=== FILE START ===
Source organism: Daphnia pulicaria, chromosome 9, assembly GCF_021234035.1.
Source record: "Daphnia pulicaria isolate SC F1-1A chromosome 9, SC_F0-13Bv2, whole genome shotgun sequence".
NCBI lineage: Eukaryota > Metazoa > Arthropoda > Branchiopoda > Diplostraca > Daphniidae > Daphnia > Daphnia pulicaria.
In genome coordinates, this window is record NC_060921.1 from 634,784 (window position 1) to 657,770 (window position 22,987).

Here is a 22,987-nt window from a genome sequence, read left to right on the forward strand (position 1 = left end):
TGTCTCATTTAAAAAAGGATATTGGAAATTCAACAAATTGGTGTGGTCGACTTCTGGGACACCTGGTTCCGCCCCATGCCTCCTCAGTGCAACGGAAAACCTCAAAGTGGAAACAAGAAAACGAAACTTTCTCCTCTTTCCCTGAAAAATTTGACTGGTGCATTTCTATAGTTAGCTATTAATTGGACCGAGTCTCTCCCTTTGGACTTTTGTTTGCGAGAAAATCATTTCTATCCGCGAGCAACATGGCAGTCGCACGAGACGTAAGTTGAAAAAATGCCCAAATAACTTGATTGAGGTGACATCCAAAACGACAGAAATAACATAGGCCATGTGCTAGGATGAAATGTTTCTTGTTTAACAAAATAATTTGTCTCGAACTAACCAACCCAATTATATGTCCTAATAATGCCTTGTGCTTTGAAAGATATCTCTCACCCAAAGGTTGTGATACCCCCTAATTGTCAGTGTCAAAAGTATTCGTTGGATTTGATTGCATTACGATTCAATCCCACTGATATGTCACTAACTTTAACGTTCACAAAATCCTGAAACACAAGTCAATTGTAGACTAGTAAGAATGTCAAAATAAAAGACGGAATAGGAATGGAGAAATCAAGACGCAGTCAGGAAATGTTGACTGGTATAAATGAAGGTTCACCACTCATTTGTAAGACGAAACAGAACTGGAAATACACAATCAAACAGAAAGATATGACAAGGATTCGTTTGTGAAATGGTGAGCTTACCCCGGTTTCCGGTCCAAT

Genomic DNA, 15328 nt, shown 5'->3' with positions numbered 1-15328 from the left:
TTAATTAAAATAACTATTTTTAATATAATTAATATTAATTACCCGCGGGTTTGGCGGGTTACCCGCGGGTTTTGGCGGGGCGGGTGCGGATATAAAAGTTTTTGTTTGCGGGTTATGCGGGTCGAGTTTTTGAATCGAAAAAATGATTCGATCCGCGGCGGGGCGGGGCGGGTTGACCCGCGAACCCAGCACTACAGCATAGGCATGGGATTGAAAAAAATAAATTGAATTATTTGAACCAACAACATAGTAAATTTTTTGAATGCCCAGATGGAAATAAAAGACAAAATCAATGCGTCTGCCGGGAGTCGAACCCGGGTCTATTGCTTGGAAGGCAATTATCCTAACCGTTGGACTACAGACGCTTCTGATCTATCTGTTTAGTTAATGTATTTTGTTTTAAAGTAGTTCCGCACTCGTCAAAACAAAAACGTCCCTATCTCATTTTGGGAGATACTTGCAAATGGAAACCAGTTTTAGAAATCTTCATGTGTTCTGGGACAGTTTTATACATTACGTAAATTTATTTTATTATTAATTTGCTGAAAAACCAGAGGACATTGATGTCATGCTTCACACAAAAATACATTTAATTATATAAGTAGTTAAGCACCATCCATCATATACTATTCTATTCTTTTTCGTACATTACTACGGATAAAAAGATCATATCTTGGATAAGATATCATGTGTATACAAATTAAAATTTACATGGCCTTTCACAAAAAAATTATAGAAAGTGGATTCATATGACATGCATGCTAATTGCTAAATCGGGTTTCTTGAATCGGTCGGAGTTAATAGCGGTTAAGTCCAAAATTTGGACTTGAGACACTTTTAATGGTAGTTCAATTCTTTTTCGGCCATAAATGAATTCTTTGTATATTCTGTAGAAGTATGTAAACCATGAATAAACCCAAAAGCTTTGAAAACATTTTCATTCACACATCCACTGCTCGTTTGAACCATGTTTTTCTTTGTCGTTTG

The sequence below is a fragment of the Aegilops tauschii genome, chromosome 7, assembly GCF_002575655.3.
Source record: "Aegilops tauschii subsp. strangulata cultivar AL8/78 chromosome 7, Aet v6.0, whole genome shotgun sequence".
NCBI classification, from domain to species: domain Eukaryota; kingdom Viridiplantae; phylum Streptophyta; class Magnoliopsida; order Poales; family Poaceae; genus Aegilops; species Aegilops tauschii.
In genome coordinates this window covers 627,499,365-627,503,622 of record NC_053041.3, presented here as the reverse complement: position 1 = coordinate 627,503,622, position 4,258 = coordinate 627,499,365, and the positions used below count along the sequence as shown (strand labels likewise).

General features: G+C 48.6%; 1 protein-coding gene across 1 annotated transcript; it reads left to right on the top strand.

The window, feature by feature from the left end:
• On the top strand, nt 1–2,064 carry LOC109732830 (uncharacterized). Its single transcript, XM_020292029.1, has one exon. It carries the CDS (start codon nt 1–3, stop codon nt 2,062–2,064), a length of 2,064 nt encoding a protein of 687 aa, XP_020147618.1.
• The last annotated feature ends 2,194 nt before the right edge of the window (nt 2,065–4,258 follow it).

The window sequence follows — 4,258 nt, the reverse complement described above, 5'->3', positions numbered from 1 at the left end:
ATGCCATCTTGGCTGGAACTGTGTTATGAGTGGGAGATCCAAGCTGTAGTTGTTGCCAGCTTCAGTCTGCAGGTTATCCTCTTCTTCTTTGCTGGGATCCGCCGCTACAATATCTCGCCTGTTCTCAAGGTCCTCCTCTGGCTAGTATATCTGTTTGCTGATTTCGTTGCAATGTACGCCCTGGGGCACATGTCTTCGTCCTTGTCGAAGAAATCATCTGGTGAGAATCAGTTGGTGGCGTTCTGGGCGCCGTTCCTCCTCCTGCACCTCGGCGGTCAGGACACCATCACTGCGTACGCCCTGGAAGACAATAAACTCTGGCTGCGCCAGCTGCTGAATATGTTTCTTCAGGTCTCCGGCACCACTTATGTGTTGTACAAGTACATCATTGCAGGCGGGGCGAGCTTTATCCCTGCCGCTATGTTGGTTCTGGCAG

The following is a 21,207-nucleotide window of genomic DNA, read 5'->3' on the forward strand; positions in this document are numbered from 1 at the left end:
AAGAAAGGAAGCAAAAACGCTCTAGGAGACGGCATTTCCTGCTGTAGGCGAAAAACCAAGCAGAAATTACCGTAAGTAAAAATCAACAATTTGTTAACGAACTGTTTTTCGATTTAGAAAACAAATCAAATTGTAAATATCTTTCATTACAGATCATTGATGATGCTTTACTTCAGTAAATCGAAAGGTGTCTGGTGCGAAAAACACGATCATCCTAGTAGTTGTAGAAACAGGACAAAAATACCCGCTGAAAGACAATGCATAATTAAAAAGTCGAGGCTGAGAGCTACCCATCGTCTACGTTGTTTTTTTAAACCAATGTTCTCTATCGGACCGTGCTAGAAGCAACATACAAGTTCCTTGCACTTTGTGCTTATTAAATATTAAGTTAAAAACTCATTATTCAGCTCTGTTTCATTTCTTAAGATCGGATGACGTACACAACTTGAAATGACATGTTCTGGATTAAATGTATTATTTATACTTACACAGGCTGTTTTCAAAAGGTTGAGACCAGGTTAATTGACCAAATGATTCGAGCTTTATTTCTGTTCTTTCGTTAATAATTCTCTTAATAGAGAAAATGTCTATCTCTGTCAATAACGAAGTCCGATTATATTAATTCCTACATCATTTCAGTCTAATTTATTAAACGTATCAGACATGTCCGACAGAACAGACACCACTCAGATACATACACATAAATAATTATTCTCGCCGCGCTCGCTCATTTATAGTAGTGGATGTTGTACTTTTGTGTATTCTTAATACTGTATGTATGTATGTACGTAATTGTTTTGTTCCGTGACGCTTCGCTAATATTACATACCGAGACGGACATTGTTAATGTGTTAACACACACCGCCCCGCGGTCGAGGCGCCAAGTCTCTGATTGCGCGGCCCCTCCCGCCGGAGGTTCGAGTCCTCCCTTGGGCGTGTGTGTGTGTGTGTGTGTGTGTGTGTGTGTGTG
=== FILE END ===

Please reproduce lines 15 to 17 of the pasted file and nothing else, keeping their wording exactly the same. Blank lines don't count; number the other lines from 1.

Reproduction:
• On the top strand, nt 1–2,064 carry LOC109732830 (uncharacterized). Its single transcript, XM_020292029.1, has one exon. It carries the CDS (start codon nt 1–3, stop codon nt 2,062–2,064), a length of 2,064 nt encoding a protein of 687 aa, XP_020147618.1.
• The last annotated feature ends 2,194 nt before the right edge of the window (nt 2,065–4,258 follow it).

The window sequence follows — 4,258 nt, the reverse complement described above, 5'->3', positions numbered from 1 at the left end: